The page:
Do you need to interact with your followers on regular basis but find that developing leadership confidence doesn’t come easy for you?
I am about to show you a technique for increasing your confidence levels and coming across as a more self-assured and decisive leader.
Here is how it works
One of the key skills necessary for strong leadership is confidence. Those who display it not only inspire their followers but instantly set themselves apart as people we want to follow.
Being confident is seen as a desired quality in a leader and it helps those in charge successfully engage with their followers and get better results. Yet leadership responsibilities like giving presentations, organizing planning sessions, setting a vision, enforcing rules, or conducting one-on-one talks with difficult employees add extra pressure onto the shoulders of those in charge.
In such instances, a leader is expected to come across as confident and in charge and if they don’t, they end up feeling weak and frustrated, and can be easily dismissed by their subordinates. Many of us have experienced that at some point.
“Self-confidence is the first requisite to great undertakings.” – Samuel Johnson
Confidence can be a tricky issue, because it can be affected by our emotional states. When we lack self-assurance in front of our followers or come across indecisive, our minds play tricks on us by injecting doubt and anxiety into our brains.
We start second guessing our courage and our decisions. We encounter self-doubt and become unsure of ourselves even more. At this point, pulling ourselves out from this downward spiral becomes tricky. We are well aware that we need to overcome this problem and learn to be more self-assured, but we don’t know how.
So, here is one way to do it
One of the techniques that helps build and maintain confidence is mental rehearsals. It is used by public speakers, athletes, leaders and even stage actors to great effect.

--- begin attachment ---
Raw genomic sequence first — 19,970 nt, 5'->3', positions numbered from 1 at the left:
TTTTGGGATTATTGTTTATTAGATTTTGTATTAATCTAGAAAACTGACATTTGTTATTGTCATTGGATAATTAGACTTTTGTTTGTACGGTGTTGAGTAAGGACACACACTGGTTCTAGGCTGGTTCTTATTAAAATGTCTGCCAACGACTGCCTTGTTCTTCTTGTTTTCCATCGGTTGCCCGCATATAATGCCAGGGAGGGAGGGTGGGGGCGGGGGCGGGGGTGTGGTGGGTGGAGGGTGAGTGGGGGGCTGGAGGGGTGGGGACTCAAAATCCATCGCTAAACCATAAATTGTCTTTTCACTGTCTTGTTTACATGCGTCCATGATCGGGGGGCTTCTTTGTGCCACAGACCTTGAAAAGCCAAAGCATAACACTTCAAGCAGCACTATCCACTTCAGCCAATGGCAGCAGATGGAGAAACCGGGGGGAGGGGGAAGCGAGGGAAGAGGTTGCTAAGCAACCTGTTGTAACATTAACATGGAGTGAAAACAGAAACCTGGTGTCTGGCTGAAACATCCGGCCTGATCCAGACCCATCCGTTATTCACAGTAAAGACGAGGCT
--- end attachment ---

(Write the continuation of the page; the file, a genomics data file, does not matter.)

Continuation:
When faced with a situation which causes you anxiety or fear (such as a difficult meeting, a company presentation, or bad performance review), take some time beforehand to go over it and rehearse it in your mind. Put yourself in that situation mentally and concentrate on the details.
How will you sit? What will you say? What will you look like? Imagine yourself relaxed but in-charge, with shoulders back and head high. Picture yourself maintaining eye contact with those in front of you, speaking slowly and deliberately, taking pauses every now and then to allow the meaning of your words to sink in.
Be positive, while doing such a rehearsal. This is your reality and you are setting it in motion. Prepare what you will say and even go over some of the questions that you think you may encounter, getting the answers ready. Feel yourself in control of the situation and be as relaxed as you can.
When the actual situation finally arrives, take a second or two to recall the rehearsal you did earlier and go for it! No matter what happens now, you will be better prepared and you will feel more confident. After all, you already rehearsed the scenario and you know what you are going for!
So, here is what I want you to do right now.
3 ACTION STEPS for developing leadership confidence
- STEP 1: Look at your schedule for tomorrow and pick one event where you know you could benefit from displaying more confidence. It could be an official meeting with your team to present a plan, a public speaking engagement, a presentation, a performance review, or any situation which gives you anxiety.
- STEP 2: Before you go to bed, take a few minutes to rehearse that event in your mind. Do it in a place where you can be free of distractions. Picture how you will act, what you will say and how you will look. Picture yourself relaxed, confident and in charge.
- STEP 3: Tomorrow, when the moment arrives, go in confidently and without hesitation. Remember, you already rehearsed it and can follow your “script” as much as the situation allows.
If you commit yourself to doing such mental rehearsals every time you need a confidence boost, you will consistently perform better when you really need it. And because practice makes perfect, in short time your overall confidence will rise. Your team will notice it and react to it accordingly. Pay attention to how their reactions to you change when you do this right and to the effect you have on them as a leader.
Now, you may say “yes, but what if I encounter something I was unprepared for?“, or “I don’t know what exactly I should look and sound like, when I imagine myself being confident and in charge.“
If this is the case, then what I’d like you to do is to go and read this right now.
Start using mental rehearsals in your daily routine and you’ll be well on your way to developing leadership confidence when you need it most!